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VOL. 133 | NO. 3 | Wednesday, January 3, 2018

Dries

Bill Dries

Last Word: Liberty Bowl Post Mortem, Confederate Protest Plans and Absorption

By Bill Dries

Print | Front Page | Email this story | Email reporter | Comments ()

As soon as it was confirmed the Tigers would play in the AutoZone Liberty Bowl, there was some concern locally about the impact that would have on tourism at the holidays with only one of the bowl teams – Iowa State – being from out of town. The exact dollar figures aren’t in just yet. But the game was enough of a success out of the box that the executive director of the game is talking about a more constant presence in the bowl game for the Tigers now that they’ve made their first appearance in the 59-year history of the game which began in Philadelphia. And there is some precedent in college football for what Steve Ehrhart is talking about.

Meanwhile, the Tigers football schedule for next season is already starting to take shape starting with Mercer at the Liberty Bowl Sept. 1.

And there is still that matter of Alabama and Georgia to be settled

It’s hard to tell how much of this is social media noise and how much is a real intent to have a gathering of white nationalists in Memphis this coming Saturday at what is left of the Nathan Bedford Forrest monument in Health Sciences Park. Regardless, the possibility has the attention of City Hall, which is planning as if it is going to happen. Just what that will be is still up in the air with one group likening it to a “Unite The Right” torchlight march in Charlottesville, Virginia this summer and another saying it intends to drive by the two parks in a convoy. The Dec. 20 removal of the Forrest monument and the Jefferson Davis statue in Memphis Park a theme at Memphis Mayor Jim Strickland’s New Year’s Day speech along with violence in Memphis in the year past.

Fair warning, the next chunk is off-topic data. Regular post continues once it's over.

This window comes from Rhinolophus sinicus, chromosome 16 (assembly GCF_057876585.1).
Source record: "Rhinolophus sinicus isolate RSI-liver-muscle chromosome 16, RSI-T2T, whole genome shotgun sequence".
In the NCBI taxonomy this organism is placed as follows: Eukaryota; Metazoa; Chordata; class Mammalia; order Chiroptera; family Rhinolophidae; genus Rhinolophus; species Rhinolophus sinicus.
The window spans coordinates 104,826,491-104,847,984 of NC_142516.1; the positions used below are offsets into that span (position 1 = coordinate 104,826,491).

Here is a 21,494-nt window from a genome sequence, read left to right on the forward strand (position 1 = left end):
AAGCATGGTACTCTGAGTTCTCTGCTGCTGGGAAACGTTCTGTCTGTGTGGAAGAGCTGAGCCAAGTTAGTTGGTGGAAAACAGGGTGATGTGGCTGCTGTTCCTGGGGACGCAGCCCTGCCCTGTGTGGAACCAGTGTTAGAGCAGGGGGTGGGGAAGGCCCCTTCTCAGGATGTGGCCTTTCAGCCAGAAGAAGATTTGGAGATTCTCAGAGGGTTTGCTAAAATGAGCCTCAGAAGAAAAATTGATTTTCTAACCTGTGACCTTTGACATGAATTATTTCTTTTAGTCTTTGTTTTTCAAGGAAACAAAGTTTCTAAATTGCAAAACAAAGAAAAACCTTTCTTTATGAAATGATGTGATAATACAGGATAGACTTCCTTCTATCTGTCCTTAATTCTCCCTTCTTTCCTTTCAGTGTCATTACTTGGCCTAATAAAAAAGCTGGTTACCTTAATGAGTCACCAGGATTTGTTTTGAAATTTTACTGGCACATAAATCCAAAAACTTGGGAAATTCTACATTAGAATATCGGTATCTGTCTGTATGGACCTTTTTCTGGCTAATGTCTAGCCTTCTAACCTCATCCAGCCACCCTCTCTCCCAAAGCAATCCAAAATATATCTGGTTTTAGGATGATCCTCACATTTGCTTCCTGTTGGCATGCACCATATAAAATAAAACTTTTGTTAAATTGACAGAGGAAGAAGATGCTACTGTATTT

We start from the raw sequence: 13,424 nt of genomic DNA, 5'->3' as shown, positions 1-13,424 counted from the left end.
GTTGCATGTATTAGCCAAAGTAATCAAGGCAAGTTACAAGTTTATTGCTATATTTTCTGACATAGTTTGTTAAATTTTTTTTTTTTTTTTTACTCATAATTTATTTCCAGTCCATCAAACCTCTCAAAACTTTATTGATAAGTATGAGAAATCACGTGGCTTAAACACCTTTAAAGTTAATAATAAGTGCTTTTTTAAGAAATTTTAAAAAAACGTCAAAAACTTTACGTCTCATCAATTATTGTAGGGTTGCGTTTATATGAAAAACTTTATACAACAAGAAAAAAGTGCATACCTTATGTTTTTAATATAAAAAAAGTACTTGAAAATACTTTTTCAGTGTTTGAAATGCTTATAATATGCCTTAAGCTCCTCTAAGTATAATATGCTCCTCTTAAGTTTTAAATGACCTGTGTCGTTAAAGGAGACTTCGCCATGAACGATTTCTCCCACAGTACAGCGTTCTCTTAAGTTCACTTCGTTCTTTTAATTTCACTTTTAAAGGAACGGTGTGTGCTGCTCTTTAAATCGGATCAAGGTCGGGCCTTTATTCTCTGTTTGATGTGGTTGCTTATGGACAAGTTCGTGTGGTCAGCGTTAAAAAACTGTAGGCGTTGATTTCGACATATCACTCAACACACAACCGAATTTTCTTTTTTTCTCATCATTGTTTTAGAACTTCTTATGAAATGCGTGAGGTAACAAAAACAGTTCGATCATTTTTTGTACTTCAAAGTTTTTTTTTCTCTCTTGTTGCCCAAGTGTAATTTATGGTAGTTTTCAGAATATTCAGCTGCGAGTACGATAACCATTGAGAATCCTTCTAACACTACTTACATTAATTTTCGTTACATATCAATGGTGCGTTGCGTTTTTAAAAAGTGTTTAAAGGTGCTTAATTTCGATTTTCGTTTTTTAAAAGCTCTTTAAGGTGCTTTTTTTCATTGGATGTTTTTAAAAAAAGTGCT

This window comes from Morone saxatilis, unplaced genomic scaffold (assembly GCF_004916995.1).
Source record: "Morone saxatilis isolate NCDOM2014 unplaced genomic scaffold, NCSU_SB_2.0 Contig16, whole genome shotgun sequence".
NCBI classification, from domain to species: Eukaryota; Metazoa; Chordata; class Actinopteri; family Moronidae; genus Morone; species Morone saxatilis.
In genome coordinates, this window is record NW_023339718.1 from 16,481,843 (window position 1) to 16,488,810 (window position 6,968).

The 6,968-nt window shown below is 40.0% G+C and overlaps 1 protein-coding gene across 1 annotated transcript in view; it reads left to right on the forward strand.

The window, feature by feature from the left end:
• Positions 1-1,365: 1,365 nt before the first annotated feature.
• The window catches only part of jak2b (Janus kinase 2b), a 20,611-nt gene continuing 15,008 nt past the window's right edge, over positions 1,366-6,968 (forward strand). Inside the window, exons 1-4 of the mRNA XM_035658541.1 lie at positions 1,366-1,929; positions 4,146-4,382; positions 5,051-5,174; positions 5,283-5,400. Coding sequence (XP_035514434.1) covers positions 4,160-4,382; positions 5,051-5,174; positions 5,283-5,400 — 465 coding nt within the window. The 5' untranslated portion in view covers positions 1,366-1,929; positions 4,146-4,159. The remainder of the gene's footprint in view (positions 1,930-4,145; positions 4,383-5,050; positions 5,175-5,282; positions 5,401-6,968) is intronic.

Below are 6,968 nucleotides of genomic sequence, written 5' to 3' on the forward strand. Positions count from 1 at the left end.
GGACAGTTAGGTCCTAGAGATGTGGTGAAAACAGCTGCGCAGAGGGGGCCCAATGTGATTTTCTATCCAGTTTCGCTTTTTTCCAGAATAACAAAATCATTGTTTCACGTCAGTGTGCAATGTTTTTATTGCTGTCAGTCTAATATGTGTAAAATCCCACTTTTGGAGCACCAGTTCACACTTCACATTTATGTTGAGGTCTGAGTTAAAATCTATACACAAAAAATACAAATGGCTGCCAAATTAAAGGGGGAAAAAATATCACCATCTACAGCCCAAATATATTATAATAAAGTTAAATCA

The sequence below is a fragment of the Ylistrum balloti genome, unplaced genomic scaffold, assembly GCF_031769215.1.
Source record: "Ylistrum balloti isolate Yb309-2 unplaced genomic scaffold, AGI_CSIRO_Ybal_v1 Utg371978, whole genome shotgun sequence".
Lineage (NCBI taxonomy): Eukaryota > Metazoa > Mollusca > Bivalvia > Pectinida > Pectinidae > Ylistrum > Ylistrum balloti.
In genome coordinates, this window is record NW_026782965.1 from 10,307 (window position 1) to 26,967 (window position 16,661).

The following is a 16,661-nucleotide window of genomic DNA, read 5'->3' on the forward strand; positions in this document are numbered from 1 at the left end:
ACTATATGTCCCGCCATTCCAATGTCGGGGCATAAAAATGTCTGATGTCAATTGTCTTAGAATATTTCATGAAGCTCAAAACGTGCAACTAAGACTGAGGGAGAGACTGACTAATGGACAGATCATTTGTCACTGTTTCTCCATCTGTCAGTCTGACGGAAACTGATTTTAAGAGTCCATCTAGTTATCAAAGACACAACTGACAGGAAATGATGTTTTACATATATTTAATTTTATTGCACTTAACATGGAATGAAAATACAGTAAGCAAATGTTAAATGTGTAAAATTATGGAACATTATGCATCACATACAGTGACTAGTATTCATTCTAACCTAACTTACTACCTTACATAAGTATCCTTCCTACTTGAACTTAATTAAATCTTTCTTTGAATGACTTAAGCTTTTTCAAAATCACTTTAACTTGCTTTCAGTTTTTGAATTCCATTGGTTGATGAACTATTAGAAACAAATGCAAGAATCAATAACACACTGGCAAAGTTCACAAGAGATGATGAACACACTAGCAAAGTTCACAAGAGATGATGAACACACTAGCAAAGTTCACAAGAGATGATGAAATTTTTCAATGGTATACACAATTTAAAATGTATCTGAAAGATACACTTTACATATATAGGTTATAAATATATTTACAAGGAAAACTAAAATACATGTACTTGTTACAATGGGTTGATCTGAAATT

The new CBRE marketview for the last quarter of 2017 shows a million square feet of net absorption in industrial. And 6.3 million square feet of industrial space under construction at the beginning of 2018 – 5.4 million of that is spec. The bulk of the spec is in DeSoto County.

DHL supply chain buys 55-acres of land in southeast Memphis from Belz in a $1.6 million deal.

The latest on who has filed and who has pulled for the May county primaries.

A new wood manufacturer to open up shop in Milan is a $3.3 million investment that will mean 100 new jobs for the west Tennessee town.

Mississippi’s second report on the school achievement gap there shows there is a lot of ground to make up as the state moves toward a goal of parity by 2025.

One recurring theme in following the history of music in Memphis is that it is a history with porous borders and decisions made well outside the city have often affected the trajectory of the story. Such is the case with Rick Hall, the founder of Fame Studios in Muscle Shoals, who died Tuesday morning at the age of 85. Rolling Stone’s story.

A preview of Justin Timberlake’s new album due next month.

Atop the Memphis Newsmakers segment, Trey Moore, the new director of Explore Bike Share talks about driving the right lane of Poplar Avenue.

RECORD TOTALS DAY WEEK YEAR
PROPERTY SALES 143 381 16,005
MORTGAGES 148 432 18,480
FORECLOSURE NOTICES 0 34 2,439
BUILDING PERMITS 184 635 33,149
BANKRUPTCIES 59 237 10,250
BUSINESS LICENSES 37 110 5,288
UTILITY CONNECTIONS 16 108 6,256
MARRIAGE LICENSES 16 79 3,492